BB: I don't really rank them but it wasn't a great situation all the way around, with Bill [Parcells] resigning the day before and me resigning the day after that and all that. That's all water under the bridge.
Q: Do you ever look back on that?
BB: No. Honestly, I don't spend a lot of time looking back on that, no.
Q: It was good TV.
BB: At that point in time, that situation, I did what I felt like I needed to do and I don't have any regrets about that. Certainly a lot of things could have been handled differently or whatever but anyway. It doesn't matter now.
Q: How well have Mark Sanchez and Dustin Keller developed their relationship?
BB: It's been good for three years.
Q: So it has been the same all the way through?
BB: You'd have to ask them. I'm just saying Sanchez and Keller have been productive for three years. I'm sure they're more confident in doing some things now than they were three years ago, I'm not saying that but it's not like they just started showing up in the stat sheet this year - they've been productive all the way through.
Q: What have you seen from Shonn Greene on film as of late that has caused him to perform so well?
BB: Yeah, sure, Shonn is a good back. It's always easier to run the ball when you're ahead which they were in a couple of those games. They were ahead in the Buffalo game, they were ahead in the Miami game so it's a lot easier to hand the ball off and grind the yards out and play defense if that's what you want to do. I think that's certainly a factor - it's a factor in everybody's running game. It's hard to run the ball when you're down by two touchdowns and it's a lot easier to hand it off when you're up by two. But that being said, Shonn is a good back, he runs hard, he's got good power and they've got a good offensive line. I'm sure they love running the ball - what offense doesn't?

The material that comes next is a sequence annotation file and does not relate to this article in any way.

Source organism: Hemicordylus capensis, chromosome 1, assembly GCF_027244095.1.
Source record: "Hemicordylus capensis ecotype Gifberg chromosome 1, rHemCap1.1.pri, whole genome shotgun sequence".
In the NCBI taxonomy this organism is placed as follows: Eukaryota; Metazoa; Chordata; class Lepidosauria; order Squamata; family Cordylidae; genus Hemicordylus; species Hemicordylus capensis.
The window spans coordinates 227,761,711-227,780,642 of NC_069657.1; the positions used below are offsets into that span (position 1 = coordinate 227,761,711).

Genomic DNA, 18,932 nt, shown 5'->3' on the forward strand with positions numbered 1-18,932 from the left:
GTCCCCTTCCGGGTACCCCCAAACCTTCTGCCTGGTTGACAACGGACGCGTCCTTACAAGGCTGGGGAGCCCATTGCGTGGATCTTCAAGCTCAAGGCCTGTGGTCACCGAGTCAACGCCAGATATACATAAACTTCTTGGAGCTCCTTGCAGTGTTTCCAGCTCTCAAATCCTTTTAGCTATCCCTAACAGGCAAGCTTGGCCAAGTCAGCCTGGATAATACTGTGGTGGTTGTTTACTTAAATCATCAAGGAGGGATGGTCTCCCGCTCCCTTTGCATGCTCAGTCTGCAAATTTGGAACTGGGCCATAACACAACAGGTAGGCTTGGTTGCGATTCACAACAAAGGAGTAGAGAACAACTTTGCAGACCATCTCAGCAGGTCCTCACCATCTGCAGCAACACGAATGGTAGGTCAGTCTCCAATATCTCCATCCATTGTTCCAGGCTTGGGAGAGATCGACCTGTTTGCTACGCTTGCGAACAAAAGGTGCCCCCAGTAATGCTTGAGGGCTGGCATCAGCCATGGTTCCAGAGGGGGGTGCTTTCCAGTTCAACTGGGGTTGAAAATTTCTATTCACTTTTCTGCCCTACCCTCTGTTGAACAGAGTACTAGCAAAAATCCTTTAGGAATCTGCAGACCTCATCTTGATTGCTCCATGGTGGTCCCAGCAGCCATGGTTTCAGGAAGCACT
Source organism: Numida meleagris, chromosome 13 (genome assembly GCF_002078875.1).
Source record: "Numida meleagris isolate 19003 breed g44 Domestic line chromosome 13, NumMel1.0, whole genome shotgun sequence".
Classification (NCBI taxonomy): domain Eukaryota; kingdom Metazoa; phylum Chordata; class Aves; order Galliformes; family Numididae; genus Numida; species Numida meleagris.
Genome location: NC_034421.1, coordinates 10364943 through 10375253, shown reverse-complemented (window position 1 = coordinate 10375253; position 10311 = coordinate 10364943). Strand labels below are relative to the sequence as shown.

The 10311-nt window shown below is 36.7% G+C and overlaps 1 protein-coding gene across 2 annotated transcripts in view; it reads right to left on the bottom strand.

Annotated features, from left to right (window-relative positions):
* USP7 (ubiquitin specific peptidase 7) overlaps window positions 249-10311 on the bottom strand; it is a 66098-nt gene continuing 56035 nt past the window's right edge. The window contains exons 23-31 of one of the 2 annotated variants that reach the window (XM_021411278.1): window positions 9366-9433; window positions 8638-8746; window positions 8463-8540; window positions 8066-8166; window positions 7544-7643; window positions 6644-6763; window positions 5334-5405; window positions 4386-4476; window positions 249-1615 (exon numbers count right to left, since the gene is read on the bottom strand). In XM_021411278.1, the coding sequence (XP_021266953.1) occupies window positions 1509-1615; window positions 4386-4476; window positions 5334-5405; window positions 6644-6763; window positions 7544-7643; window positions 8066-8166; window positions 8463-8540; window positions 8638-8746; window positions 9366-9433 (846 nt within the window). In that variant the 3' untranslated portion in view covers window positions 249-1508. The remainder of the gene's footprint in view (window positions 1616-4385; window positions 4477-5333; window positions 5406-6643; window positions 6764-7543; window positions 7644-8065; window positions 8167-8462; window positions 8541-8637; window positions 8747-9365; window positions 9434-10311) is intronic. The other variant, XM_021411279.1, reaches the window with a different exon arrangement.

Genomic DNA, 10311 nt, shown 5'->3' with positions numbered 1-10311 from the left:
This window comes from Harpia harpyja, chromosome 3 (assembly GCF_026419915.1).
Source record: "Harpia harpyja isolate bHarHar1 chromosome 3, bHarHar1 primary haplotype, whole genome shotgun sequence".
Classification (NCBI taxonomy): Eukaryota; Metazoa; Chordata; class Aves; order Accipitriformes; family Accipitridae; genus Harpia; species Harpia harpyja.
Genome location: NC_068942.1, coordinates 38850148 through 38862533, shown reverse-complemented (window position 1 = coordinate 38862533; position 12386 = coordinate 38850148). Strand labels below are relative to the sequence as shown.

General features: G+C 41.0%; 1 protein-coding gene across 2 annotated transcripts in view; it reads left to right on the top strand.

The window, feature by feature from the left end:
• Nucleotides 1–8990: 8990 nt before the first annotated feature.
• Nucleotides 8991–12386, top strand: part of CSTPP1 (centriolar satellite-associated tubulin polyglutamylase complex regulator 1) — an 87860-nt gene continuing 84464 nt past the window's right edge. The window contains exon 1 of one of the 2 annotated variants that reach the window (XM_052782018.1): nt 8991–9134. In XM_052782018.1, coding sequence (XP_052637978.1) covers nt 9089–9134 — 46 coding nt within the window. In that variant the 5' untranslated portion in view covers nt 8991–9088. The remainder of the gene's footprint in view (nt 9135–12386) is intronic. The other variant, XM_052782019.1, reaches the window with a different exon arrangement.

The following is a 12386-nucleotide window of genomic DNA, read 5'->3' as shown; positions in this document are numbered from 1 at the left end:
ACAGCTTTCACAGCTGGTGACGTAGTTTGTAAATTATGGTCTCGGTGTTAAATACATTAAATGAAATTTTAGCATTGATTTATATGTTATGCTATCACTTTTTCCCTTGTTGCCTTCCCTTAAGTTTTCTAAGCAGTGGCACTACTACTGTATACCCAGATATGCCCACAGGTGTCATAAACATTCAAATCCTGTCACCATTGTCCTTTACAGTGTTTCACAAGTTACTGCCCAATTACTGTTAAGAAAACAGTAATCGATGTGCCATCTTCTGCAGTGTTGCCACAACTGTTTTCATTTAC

Q: Have they shown more commitment or used him in different ways?
BB: I think they have a good running game, I think they've had a good running game, I still think they have a good running game. They have good backs, they have a good offensive line. They have a couple big receivers that can block on the perimeter, they have a good offensive line coach -I think [Bill] Callahan does a good job. They have good schemes, so I don't see it as a - I see it really pretty consistently. In some games the production is different than others, I understand that. Sometimes there are more carries than others, some of that is a function of how it's going, how the defense is playing; some of it is a function of the score.
Q: How important is it to have a good mix of all-around play this weekend?
BB: You always want to be balanced in your game. The most important thing is to make the plays you need to make to win. What plays are those going to be? I don't know, I'm not sure. But do you want to have good balance between your running game and passing game, production in your kicking game, production on defense, winning the turnover ratio, winning the field position battle and all those things that lead up to it? Of course. You want to have the edge in all those categories. That just helps the whole flow of the game. Sometimes it works out that way, sometimes it doesn't. Sometimes you have an advantage in one area and the opponent has an advantage in another area. In the end, it comes down to a few plays at the end of the game, on anything, whatever it is - kicking a field goal, blocking a field goal, a pass, defense, whatever it is. When it comes down to situational football at the end of the game, that's where you need to make the plays you need to make to win. We prepare for those plays, but which ones come up? It's only a handful of them and ultimately those are the ones you have to make.